At this point, no District Court judge dare turn his back on the ignoble and unprincipled decision in Wickard. But Virginia did not ask for radical therapy. It rather insisted that “all” Wickard stands for is the proposition that if a farmer decides to grow wheat, he cannot feed it to his own cows if a law of Congress says otherwise. It does not say that the farmer must grow wheat in order that the federal government will have something to regulate.....

Virginia has drawn a clear line that accounts for all the existing cases, so that no precedent has to be overruled to strike down this legislation. On the other hand, to uphold it invites the government to force me to buy everything from exercise machines to bicycles, because there is always some good that the coercive use of state authority can advance.
Dr. Epstein really gets to the core of the problem with the law, and the reason it is so blatantly unconstitutional. It is unconstitutional not for some technical reason attuned to some careful reading of precedent, but because it effectively eliminates all restraints on government power. Establishing a form of government that was restrained to only essential powers was the reason for writing a Constitution in the first place. If the Founders had wanted a state with unlimited power to do "good," they could have named an Imperator, and set standards for choosing one who was more-or-less reliably good.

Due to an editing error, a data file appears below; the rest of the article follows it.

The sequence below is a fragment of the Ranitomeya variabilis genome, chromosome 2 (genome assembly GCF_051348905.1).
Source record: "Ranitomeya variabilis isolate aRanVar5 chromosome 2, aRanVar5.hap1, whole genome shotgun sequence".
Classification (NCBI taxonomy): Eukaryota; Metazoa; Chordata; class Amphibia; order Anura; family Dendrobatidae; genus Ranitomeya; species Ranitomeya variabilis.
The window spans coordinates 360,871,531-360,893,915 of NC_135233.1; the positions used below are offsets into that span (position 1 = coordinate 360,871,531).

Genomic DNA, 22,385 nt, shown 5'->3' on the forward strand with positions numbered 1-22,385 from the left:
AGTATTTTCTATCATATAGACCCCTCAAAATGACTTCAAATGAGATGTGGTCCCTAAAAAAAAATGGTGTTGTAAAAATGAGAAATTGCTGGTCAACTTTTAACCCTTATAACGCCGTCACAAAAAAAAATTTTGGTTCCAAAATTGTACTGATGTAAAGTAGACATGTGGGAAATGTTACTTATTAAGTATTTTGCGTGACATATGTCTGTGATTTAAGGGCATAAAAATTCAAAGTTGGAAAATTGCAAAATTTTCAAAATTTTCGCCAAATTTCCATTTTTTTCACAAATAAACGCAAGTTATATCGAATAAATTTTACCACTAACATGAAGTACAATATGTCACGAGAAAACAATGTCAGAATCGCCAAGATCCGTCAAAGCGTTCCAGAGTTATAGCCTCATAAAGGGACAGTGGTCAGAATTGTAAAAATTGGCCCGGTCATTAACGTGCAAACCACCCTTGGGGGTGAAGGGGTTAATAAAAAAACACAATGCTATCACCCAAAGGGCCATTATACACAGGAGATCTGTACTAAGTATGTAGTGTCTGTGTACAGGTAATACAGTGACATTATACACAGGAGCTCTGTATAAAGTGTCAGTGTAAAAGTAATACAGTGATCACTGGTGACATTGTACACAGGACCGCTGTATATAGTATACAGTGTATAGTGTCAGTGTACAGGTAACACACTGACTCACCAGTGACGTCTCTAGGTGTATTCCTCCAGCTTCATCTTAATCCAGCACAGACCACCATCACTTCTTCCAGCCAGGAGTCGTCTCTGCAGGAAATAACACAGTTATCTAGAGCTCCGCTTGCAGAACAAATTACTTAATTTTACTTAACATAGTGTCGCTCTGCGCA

Instead, they created a government of and for the people, most of whom won't be all that good. Such a government needs to be carefully limited. That's what the Constitution exists to do. A law that slaps aside those limits is unconstitutional at its very heart: it is poisonous to the character of the American project.

Every Tongue

"...And Every Tongue Shall Confess..."

Aye, and every block of wood.

And why not every block of wood, if it comes to that?



What if you couldn't recognize faces?

It's an amazing faculty, actually: try this optical illusion, and you'll see that you can easily recognize the faces even at extremely low resolution.